Remote monitoring and instant alerts save time, money and manpower.
Pumps are like toddlers: You have to watch them constantly. If a pump breaks down, it’s bad news because it likely means water is rising somewhere it shouldn’t. Yet paying someone to monitor your pumps gets expensive and drains precious labor resources. That’s where telemetry comes in.
Telemetry systems, which collect and transmit information about remote equipment, are transforming the way many industries oversee their pumping operations, according to Tripp Brown, region product development manager for United Rentals’ Fluid Solutions.
“They don’t have to hire someone to continually monitor the pumping system at its location or to physically inspect it throughout the day. Instead, they can simply pull up a dashboard on a computer or cellphone to check on performance indicators like engine speed, oil pressure, oil and coolant temperatures, suction and discharge pressures and flow,” Brown said. The pump owner/operator no longer has to hire people to monitor the system’s activity or pull workers away from other tasks to go out to the pump to make daily or twice-daily checks.
Through the use of pump telemetry:
Mine operators and contractors can ensure their pumps are working properly and that the water level in sumps or excavations is safe for worker entry.
Municipalities can avoid having to hire someone to sit at the site of water and sewer operations to monitor the equipment.
Industrial customers and contractors can monitor water flow and pump speed from the control room.
Oil and gas customers, especially water transfer companies, can monitor all pumps in series and ensure they are running properly from miles away.
Farmers can monitor the air temperature near their crops. If it gets close to freezing, they can turn on their irrigation system to protect the plants.
“Telemetry is basically a watchdog when people aren’t there on site,” Brown explained.
Reducing downtime and improving reporting
When there’s a problem with the pump, like the fuel pressure suddenly decreases or the coolant temperature rises, the telemetry system sends out an alert to designated individuals via cell phone and/or email. “Clients as well as UR technicians can start taking action within moments rather than going out to the site and taking an hour or two to start working on the problem,” Brown said.
Operators can monitor pumps’ fuel levels and/or set up alerts so they get notified when the pump is low on fuel. That means owners don’t pay for unnecessary trips by a fuel delivery service, and they don’t risk downtime because they didn’t refuel quickly enough. Owners can also be notified via telemetry once the tank is full, which is invaluable when customers rely on third-party refueling services to fill their rental units.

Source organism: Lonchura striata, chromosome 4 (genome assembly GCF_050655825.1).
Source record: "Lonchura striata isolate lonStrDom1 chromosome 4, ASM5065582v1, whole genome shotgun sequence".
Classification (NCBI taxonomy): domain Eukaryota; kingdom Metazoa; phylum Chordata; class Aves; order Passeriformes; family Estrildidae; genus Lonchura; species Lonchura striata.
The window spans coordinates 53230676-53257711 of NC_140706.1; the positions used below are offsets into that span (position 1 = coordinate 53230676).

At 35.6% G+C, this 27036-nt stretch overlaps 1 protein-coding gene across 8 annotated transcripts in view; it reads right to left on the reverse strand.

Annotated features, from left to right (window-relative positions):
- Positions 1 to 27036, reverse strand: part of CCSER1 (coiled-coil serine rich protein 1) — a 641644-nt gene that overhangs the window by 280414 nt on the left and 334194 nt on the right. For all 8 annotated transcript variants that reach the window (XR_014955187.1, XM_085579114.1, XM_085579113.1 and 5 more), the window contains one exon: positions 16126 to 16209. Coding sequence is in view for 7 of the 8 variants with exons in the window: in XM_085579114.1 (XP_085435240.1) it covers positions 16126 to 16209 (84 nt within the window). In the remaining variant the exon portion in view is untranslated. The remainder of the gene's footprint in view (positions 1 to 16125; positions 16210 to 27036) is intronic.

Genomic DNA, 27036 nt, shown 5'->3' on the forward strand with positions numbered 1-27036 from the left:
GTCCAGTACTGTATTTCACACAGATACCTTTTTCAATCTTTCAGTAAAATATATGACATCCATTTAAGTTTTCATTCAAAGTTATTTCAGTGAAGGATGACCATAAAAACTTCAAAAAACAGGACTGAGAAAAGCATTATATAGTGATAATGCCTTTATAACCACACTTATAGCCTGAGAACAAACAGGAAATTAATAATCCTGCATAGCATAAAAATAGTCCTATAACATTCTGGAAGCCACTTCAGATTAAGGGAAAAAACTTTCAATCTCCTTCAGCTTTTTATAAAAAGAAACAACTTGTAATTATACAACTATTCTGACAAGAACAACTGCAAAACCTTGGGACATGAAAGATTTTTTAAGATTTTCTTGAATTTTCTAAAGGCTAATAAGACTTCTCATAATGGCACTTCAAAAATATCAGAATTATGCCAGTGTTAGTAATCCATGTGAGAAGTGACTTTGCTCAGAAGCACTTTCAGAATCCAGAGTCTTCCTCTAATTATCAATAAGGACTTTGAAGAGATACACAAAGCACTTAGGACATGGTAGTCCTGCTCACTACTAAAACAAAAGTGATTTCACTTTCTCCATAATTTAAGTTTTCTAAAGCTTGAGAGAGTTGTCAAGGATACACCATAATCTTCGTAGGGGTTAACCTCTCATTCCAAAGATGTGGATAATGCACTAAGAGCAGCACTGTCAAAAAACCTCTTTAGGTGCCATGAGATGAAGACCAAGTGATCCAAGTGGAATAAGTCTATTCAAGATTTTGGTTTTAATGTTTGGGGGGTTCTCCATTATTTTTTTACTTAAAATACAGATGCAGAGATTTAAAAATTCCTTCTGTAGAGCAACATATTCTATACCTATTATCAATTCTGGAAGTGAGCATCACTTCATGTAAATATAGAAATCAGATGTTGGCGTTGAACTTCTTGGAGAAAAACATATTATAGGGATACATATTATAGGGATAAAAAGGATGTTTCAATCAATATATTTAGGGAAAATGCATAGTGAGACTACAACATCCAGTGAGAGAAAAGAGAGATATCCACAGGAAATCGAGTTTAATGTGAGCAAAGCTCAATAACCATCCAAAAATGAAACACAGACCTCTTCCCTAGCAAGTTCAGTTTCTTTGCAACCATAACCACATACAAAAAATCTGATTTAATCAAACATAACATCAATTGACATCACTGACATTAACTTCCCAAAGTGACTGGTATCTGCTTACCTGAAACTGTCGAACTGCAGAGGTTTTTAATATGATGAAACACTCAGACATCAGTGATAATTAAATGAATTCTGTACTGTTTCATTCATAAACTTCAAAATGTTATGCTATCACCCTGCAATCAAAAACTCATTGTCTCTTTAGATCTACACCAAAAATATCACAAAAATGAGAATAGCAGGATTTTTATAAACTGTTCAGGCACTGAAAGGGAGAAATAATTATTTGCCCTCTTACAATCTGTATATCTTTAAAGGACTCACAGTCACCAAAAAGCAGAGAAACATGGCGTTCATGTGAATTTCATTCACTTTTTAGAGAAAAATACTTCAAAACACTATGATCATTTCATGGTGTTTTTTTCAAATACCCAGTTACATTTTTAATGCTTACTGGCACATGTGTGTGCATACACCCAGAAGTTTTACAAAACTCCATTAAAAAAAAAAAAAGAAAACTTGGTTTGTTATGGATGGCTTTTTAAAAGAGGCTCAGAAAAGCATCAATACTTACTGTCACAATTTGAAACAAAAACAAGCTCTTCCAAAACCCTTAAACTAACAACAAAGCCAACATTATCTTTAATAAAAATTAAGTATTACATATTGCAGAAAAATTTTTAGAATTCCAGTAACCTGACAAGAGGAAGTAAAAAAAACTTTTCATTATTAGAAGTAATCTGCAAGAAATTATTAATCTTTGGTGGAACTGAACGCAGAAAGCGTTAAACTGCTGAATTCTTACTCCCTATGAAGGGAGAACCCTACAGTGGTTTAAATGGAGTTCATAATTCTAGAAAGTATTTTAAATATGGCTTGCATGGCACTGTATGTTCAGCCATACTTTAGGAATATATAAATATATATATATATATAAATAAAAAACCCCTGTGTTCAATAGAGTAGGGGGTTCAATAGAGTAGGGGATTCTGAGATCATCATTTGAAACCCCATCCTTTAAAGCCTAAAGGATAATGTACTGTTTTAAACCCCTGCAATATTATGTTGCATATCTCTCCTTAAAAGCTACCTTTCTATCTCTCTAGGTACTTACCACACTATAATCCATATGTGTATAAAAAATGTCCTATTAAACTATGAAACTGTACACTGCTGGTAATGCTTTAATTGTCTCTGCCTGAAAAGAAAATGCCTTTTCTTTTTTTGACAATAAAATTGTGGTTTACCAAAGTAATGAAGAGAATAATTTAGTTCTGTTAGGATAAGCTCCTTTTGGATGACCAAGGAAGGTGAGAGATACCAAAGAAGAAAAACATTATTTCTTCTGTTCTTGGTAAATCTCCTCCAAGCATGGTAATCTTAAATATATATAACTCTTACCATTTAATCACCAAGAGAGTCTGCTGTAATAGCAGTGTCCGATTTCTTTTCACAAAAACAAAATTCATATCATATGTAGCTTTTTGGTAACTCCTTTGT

Efficient maintenance is also easier with telemetry. With United Rentals’ telemetry systems, the local office gets notified when a pump hits 250 hours of run time. “This eliminates wasted trips to visually look at hour meters only to find out that there is still oil left and ensures that our equipment is serviced on time every time. We don’t have to call the customer or try to guess when the unit is ready for service,” said Brown. “That extends the life of our fleet.“
The United Rentals’ telemetry system is designed to be used on both United Rentals’ pumps and customer-owned pumps and is managed through the company’s Total Control and UR Control web platforms.
It’s not only pumps that can be monitored. “We can remotely monitor a tank that’s 5 miles from the pump and let the customer know how much water is in that tank, how fast it’s filling or draining. We don’t have to have a pump married to the telemetry system in order for it to feed the data that the customer wants,” Brown added.
Another advantage of telemetry is the historical reporting it provides. That’s especially useful to owners working under permit who have to document how many gallons of fluid they have discharged in a day, week or month.
United Rentals is continuing to add new capabilities to its pump telemetry system. Currently the system can allow pumps to adjust themselves as the flow rates and liquid levels vary. In early 2019, operators will be able to remotely adjust water level and other parameters as well without physically being at the pump.
“The most important advantage to pump telemetry is the increased efficiency and the increased uptime that our customers get,” said Brown. “It’s not just about the customer calling in and renting a piece of equipment; it’s about the total cost of ownership during the rental. When we add a telemetry system, we can tweak the system for optimum performance. That in return cuts down on the cost of ownership of rental by saving fuel and man hours.”
To learn more about United Rentals’ pump solutions, visit the pump solutions page.
Freelance writer Mary Lou Jay writes about business and technical developments in a variety of industries. She has been covering residential and commercial construction for more than 25 years.